'Big data' analytics, number-crunching nation

If the presidential election says nothing else to CIOs, it demonstrates that 'big data' analytics and mobile apps are not technologies as usual.

Not all "big data" analytics are created equal. Not all real-time data is real or really matters. Not all killer mobile apps kill. That much can be surmised from even a cursory review of the digital weapons deployed in this presidential election, already dubbed the nerdiest in American history. But there can be no doubt that politics, like everything else, is entering the big data analytics world.

Linda TucciLinda Tucci

Whether the much-touted mobile app used by 34,000 Romney volunteers to relay real-time voter counts at the polls turned out to be "nothing short of a failure," as has been reported and denied, or was a match for the Mobile Pollwatcher app used by the Democratic party to rustle up voters to the polls, I'll leave to the politico-technocrats to judge. The Election Day mobile apps were designed to interact with the massive databases and big data analytics tools relied on by the dueling campaigns. And there's no doubt the data mining tools and predictive analytics used by Project Orca, the Romney campaign's effort to turn big data into meaningful action, will be compared to death with those used by Narwhal, the Obama campaign's massive IT system used to segment and target voters.

Politics, of course, is just realizing what savvy merchants have known for a long time: Aggregating statistics from many people makes human behavior predictable.

On the face of it, Orca didn't get its Narwhal. But technology? Technology, its history-making promise and terrible limitations on full display, loomed larger than ever on the political battlefields, big data in particular. The power of leveraging big data -- which requires being able to collect it and analyze it with the right data model -- was breathtaking in this election, as demonstrated by the polling done by such pollster nerds as Nate Silver, author of the FiveThirtyEight blog in The New York Times, and Princeton neuroscientist Sam Wang. Aggregating all the polls' results (which were calculated by collecting and analyzing varying amounts of big data), Silver and Wang and their ilk predicted the outcome of a political process nearly perfectly. Gut feelings, political persuasion, the timbre of one's voice -- those had nothing to do with the predictions. The pundit class ignored these big data conclusions at their peril, as one after another confessed how wrong they were -- a day late. "Politics as usual" is done with.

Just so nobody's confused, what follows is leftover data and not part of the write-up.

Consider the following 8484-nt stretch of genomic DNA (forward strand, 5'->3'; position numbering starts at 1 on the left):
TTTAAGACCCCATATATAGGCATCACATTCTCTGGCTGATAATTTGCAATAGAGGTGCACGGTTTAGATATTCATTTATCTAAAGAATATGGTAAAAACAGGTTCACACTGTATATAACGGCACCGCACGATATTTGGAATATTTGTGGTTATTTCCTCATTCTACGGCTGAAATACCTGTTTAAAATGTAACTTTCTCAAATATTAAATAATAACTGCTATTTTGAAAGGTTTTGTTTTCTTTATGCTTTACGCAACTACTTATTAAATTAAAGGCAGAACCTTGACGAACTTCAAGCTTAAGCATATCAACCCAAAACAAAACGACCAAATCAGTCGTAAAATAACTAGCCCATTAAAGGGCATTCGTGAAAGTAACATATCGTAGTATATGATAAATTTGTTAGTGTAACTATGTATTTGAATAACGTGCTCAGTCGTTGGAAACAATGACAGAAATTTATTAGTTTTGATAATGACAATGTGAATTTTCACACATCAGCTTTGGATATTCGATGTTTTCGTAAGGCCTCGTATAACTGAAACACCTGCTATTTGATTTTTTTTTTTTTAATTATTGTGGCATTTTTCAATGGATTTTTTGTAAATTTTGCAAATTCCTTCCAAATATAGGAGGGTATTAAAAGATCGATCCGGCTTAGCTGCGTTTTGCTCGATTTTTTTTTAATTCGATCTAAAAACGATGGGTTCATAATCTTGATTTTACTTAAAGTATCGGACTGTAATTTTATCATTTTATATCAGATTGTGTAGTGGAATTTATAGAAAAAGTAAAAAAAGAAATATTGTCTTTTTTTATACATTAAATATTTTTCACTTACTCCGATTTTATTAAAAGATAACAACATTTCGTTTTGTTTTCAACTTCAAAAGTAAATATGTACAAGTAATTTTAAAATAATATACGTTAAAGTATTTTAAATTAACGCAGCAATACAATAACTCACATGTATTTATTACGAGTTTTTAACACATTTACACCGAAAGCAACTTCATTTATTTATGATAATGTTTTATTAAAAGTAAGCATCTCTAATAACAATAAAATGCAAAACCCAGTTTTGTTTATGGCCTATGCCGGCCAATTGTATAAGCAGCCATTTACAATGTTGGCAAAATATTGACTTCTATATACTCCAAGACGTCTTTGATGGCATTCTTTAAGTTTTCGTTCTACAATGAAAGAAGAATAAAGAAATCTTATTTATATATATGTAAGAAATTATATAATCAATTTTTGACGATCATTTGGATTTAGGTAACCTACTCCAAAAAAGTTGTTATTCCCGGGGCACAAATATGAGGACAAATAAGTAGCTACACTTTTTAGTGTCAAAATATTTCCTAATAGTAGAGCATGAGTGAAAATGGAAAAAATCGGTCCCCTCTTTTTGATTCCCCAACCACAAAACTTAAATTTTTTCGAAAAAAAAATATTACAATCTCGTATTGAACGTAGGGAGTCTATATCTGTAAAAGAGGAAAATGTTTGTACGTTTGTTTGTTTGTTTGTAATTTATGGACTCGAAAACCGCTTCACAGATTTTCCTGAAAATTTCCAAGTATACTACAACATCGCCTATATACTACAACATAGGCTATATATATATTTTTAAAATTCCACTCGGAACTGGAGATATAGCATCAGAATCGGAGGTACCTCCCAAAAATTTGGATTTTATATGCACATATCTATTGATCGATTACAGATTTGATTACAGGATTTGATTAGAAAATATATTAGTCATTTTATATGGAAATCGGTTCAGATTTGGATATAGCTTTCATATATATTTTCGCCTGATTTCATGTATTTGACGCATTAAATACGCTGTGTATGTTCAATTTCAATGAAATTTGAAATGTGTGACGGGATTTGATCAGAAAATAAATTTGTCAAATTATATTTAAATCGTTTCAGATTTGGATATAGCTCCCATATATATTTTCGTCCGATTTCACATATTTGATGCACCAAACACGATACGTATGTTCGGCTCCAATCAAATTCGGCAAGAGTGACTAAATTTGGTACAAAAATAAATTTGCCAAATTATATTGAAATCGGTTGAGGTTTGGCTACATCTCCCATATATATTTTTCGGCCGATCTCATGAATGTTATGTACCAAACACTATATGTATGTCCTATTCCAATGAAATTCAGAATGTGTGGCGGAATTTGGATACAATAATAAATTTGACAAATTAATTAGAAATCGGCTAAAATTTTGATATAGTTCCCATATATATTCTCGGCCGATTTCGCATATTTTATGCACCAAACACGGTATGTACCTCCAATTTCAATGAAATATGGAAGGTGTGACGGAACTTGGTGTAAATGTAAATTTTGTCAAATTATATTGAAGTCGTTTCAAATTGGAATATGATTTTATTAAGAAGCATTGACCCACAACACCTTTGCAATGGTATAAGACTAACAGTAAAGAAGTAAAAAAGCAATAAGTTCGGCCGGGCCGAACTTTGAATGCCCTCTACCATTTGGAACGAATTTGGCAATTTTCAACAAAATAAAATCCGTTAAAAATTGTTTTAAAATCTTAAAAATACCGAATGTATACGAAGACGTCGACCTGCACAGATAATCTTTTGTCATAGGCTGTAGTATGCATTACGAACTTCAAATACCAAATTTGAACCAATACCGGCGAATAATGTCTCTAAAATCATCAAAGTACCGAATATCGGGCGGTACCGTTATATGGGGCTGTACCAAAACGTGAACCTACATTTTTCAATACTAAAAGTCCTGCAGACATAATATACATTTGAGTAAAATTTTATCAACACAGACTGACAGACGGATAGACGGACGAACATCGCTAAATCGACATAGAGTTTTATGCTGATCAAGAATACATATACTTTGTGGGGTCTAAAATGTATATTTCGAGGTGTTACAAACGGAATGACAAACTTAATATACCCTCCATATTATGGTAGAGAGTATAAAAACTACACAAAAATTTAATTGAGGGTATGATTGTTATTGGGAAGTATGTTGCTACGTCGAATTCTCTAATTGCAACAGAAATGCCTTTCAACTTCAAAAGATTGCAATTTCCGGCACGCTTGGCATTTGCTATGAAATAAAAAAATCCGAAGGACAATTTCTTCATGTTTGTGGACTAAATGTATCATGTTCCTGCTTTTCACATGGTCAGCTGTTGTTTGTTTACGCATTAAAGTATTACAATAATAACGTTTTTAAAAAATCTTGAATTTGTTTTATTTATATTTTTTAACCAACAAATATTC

Politics, of course, is just realizing what savvy merchants have known for a long time: Aggregating statistics from many people makes human behavior predictable. Big data analytics overcomes the uncertainty of the variations among individuals.

As the power of big data to make accurate political predictions sunk in, I was reminded of nothing so much as Glik's, a family-owned business I covered as a retail reporter in St. Louis years ago. The Gliks have been merchants since 1897. In the modern era, their business had become a chain of 50-some fashion stores that offered national name-brand clothes in small towns in the Midwest, some with populations as small as 7,000. Come time for the obligatory story on Christmas sales and whether merchants would make their numbers that year, the big retailers would put out their hot picks and predictions for the season.

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This was the heyday of the "genius merchant": legends -- like media darling Millard "Mickey" Drexler, then of Gap -- who operated on instinct, who knew in their gut the right cut of coat or color for the season. When I needed a bead on the season, I made sure to call Jeff Glik, the son who was running the Glik's chain at the time. Between trips to New York, Jeff would be poring over weather data, surveying customers, shopping the competition, on the phone with managers from Missouri to Michigan, crunching the numbers to get just the right selection for each of the chain's stores. Way before the rise of the big data-driven retailer, he was doing his own version of Moneyball.

Politics -- along with everything else -- is catching up with retailers. We are a big data analytics, mobile app, real-time nation. Don't take my word for it. Gartner Inc. stirred headlines last month with its prediction that by 2015, 4.4 million IT jobs will be generated to support big data, generating 1.9 million jobs in the United States. Every big data-related job here will spawn three jobs outside of IT, for a total of 6 million U.S. jobs over the next four years. That's how much stock employers put in big data and in the analytics required for making information into something that matters. It's a job that will lash together mobile technology, social media and cloud computing. Gartner analyst Peter Sondergaard tried out the slogan "Nexus of Forces" to describe the "next age of computing." Everything that rises must converge.

The computers that caught your attention many years ago are having profound impacts on civilization, let alone on your role as CIO in this tornado of big-data mobile computing. If the presidential election proved nothing else (and for the record, I believe it proved a great deal), it drives home the point to CIOs that their job can't be about "technology as usual."

Let us know what you think about the column; email Linda Tucci, News Director .

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